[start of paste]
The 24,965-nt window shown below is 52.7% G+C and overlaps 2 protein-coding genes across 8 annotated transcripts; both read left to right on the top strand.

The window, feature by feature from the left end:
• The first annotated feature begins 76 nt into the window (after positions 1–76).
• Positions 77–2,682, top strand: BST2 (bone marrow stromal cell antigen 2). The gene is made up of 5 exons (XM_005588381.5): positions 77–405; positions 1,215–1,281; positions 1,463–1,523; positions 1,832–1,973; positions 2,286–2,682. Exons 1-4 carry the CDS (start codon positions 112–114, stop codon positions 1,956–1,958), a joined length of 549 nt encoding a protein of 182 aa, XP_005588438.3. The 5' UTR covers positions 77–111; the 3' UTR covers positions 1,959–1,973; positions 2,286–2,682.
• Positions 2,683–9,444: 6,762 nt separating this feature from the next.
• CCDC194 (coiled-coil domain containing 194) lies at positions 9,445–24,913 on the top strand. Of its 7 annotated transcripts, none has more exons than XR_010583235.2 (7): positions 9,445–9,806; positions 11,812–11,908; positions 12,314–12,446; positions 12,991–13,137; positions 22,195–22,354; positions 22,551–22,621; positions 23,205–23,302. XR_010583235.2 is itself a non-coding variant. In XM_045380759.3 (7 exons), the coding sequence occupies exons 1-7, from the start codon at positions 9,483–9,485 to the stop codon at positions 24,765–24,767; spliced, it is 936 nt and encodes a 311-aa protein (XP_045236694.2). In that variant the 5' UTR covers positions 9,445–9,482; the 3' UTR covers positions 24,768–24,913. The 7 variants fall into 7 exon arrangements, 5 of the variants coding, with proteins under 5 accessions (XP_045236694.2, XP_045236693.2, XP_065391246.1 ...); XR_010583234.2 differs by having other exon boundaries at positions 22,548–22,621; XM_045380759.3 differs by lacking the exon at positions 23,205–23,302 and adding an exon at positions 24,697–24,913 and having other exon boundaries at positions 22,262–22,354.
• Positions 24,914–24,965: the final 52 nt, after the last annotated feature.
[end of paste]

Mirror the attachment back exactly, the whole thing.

The 24,965-nt window shown below is 52.7% G+C and overlaps 2 protein-coding genes across 8 annotated transcripts; both read left to right on the top strand.

The window, feature by feature from the left end:
• The first annotated feature begins 76 nt into the window (after positions 1–76).
• Positions 77–2,682, top strand: BST2 (bone marrow stromal cell antigen 2). The gene is made up of 5 exons (XM_005588381.5): positions 77–405; positions 1,215–1,281; positions 1,463–1,523; positions 1,832–1,973; positions 2,286–2,682. Exons 1-4 carry the CDS (start codon positions 112–114, stop codon positions 1,956–1,958), a joined length of 549 nt encoding a protein of 182 aa, XP_005588438.3. The 5' UTR covers positions 77–111; the 3' UTR covers positions 1,959–1,973; positions 2,286–2,682.
• Positions 2,683–9,444: 6,762 nt separating this feature from the next.
• CCDC194 (coiled-coil domain containing 194) lies at positions 9,445–24,913 on the top strand. Of its 7 annotated transcripts, none has more exons than XR_010583235.2 (7): positions 9,445–9,806; positions 11,812–11,908; positions 12,314–12,446; positions 12,991–13,137; positions 22,195–22,354; positions 22,551–22,621; positions 23,205–23,302. XR_010583235.2 is itself a non-coding variant. In XM_045380759.3 (7 exons), the coding sequence occupies exons 1-7, from the start codon at positions 9,483–9,485 to the stop codon at positions 24,765–24,767; spliced, it is 936 nt and encodes a 311-aa protein (XP_045236694.2). In that variant the 5' UTR covers positions 9,445–9,482; the 3' UTR covers positions 24,768–24,913. The 7 variants fall into 7 exon arrangements, 5 of the variants coding, with proteins under 5 accessions (XP_045236694.2, XP_045236693.2, XP_065391246.1 ...); XR_010583234.2 differs by having other exon boundaries at positions 22,548–22,621; XM_045380759.3 differs by lacking the exon at positions 23,205–23,302 and adding an exon at positions 24,697–24,913 and having other exon boundaries at positions 22,262–22,354.
• Positions 24,914–24,965: the final 52 nt, after the last annotated feature.